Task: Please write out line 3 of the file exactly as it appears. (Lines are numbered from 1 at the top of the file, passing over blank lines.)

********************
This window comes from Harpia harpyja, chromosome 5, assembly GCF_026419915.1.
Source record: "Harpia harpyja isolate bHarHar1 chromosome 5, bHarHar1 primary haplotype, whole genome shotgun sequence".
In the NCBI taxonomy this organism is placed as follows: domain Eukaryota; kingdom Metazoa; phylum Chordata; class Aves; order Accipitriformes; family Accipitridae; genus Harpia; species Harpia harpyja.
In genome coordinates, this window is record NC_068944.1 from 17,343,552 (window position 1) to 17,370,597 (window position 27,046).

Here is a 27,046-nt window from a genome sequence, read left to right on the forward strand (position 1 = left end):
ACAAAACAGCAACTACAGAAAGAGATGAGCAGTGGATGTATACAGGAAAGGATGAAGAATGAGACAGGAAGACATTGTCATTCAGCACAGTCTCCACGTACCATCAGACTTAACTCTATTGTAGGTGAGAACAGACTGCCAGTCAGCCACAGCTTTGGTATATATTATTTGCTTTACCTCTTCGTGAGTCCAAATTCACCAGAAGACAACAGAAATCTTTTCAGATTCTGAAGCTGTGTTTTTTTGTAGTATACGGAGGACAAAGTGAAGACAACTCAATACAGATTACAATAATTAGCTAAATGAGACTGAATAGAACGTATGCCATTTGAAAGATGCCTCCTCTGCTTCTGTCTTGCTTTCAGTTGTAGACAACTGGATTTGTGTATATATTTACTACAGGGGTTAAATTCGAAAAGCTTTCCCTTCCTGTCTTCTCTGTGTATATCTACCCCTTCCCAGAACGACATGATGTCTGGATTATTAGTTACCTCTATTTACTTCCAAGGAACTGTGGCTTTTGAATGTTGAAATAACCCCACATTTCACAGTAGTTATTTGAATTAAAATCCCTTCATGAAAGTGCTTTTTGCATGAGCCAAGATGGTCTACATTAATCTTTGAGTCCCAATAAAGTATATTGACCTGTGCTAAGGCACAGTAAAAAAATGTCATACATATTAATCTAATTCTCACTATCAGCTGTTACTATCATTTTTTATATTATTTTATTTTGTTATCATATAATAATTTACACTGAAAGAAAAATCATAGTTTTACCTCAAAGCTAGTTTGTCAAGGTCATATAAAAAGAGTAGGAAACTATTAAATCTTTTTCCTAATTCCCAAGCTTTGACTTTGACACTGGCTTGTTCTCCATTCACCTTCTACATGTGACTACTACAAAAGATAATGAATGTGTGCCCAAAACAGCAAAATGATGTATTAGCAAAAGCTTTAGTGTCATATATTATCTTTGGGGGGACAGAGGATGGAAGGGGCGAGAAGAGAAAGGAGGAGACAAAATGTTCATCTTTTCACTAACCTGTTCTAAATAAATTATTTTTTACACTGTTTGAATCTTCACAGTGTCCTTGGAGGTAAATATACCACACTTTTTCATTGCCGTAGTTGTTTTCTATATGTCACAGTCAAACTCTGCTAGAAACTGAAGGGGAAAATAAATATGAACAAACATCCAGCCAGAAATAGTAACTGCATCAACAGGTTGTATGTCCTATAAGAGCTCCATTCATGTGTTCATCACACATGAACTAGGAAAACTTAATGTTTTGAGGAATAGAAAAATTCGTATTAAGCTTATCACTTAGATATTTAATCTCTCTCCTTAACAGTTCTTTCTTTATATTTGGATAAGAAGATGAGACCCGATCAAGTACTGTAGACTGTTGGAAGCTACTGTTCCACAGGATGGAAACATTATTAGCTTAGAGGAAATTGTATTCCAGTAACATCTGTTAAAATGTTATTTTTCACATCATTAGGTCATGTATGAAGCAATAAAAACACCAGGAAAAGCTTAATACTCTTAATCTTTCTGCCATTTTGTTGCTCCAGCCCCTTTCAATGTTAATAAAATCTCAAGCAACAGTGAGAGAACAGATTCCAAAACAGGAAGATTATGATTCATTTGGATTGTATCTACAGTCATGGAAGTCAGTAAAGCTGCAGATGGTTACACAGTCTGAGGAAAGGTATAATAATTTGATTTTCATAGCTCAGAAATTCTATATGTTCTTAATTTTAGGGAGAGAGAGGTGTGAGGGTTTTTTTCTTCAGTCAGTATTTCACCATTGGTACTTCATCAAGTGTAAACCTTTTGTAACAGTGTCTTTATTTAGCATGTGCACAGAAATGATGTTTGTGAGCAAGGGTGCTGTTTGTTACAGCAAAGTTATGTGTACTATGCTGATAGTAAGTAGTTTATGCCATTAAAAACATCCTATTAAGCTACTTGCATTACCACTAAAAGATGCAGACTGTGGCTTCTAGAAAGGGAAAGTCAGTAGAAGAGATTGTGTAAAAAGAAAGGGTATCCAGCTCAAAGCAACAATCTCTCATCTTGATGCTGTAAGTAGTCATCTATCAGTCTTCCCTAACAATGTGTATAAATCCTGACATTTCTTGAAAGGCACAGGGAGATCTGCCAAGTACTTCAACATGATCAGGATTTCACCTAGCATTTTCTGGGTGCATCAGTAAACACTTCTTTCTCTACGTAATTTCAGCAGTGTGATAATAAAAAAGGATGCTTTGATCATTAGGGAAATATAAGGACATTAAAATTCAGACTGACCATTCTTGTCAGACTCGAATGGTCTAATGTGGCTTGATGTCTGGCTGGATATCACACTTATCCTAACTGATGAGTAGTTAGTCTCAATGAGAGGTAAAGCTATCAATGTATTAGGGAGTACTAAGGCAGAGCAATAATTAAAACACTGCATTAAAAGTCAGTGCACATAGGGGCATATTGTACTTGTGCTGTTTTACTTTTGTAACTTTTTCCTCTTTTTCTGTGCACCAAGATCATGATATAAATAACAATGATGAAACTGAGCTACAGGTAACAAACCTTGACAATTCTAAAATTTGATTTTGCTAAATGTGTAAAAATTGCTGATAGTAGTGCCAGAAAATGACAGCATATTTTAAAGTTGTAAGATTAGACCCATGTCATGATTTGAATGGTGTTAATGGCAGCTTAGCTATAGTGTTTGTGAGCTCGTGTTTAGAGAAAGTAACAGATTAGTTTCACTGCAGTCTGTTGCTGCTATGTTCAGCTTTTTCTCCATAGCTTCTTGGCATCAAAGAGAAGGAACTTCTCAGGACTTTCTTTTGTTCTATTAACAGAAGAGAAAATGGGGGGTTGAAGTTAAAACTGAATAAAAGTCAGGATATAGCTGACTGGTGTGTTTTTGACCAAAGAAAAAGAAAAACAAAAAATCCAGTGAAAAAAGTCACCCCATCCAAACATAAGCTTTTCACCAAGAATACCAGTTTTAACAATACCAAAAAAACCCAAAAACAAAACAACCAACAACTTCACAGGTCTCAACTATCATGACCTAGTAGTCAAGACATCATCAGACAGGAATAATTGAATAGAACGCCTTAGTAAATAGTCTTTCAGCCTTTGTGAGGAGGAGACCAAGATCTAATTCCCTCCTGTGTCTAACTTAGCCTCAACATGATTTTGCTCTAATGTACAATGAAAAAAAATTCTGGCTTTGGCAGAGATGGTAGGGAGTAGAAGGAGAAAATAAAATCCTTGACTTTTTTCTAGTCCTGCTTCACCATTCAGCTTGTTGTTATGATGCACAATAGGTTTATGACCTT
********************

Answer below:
In the NCBI taxonomy this organism is placed as follows: domain Eukaryota; kingdom Metazoa; phylum Chordata; class Aves; order Accipitriformes; family Accipitridae; genus Harpia; species Harpia harpyja.